The author of this extraordinary little book is of Anishinaabe descent and speaks and writes in Anishinaabemowin as well as English. The Anishinaabe include the Odawa, Potawatomi, and Ojibwe people, and are today centered mostly in the Great Lakes region of the United States. There are also communities throughout several Canadian provinces. This poet lives in Wisconsin and teaches at the University of Wisconsin-Milwaukee.

Each poem, Margaret Noodin tells us, was written first in Anishinaabemowin, then translated by her into English. Each poem appears in both languages, on facing pages, in What the Chickadee Knows. Noodin provides the reader with guidelines for sounding out the Anishinaabemowin words that are frequently “bursting with vowels.” But even if we read the English only, there are many moments of beauty and insight to encounter.

A preface in English explains her writing process, as well as a way for us to receive these poems:

“Whether we hear giji-giji-gaane-shii-shii or chick-a-dee-dee-dee depends on how we have been taught to listen. Our world is shaped by the sounds around us and the filter we use to turn thoughts into words.” What the Chickadee Knows encourages us to reconsider both what we hear and what we have learned not to hear.

But these are not only poems about sounds, but also about the opposite of sound: silence. In the first section titled “What We Notice,” this one resonated with us:

“Silent Snowfall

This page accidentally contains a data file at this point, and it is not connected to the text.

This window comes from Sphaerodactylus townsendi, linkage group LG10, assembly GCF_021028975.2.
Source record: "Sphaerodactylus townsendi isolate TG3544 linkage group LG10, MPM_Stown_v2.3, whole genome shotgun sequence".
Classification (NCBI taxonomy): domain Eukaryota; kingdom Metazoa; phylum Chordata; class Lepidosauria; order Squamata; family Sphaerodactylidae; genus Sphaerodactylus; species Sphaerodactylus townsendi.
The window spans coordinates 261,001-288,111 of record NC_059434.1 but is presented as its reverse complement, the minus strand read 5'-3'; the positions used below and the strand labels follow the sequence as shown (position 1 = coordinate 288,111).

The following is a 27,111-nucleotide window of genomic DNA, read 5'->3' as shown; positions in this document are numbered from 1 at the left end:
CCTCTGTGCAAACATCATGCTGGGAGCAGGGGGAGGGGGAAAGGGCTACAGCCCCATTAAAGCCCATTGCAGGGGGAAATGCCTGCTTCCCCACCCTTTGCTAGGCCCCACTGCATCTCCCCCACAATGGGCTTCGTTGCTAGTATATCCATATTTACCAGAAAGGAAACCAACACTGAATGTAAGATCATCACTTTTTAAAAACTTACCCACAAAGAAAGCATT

“While silently the snow falls
souls are washed new
arriving along the shore
where we pause to consider
the way each dawnlight opens our eyes again.”

Then, this poem offers a contrast between sounds and silence:

“Fierce Love

“The midnight goose goes away in fear
flying across a sea of clouds
thinking in a good language of
… guns
… sweet wild rice
… and secrets
then arrives singing into the silence
of the strength that comes after being afraid
diving into the river to sift again.”

Themes in many of the poems will be familiar to readers who are familiar with spiritual teachings in other Native writings:

“A Message to You

“I know there are different worlds
because our ancestors sent them messages
because lost lovers now live in them
because you just said that right now.
Are you the carved shoreline
and I the sweet water sea
or am I the shifting wind
you cannot perceive?”

In the excerpt accompanying this review you will find one longer poem, about the soul, presented in both Anishinaabemowin and English.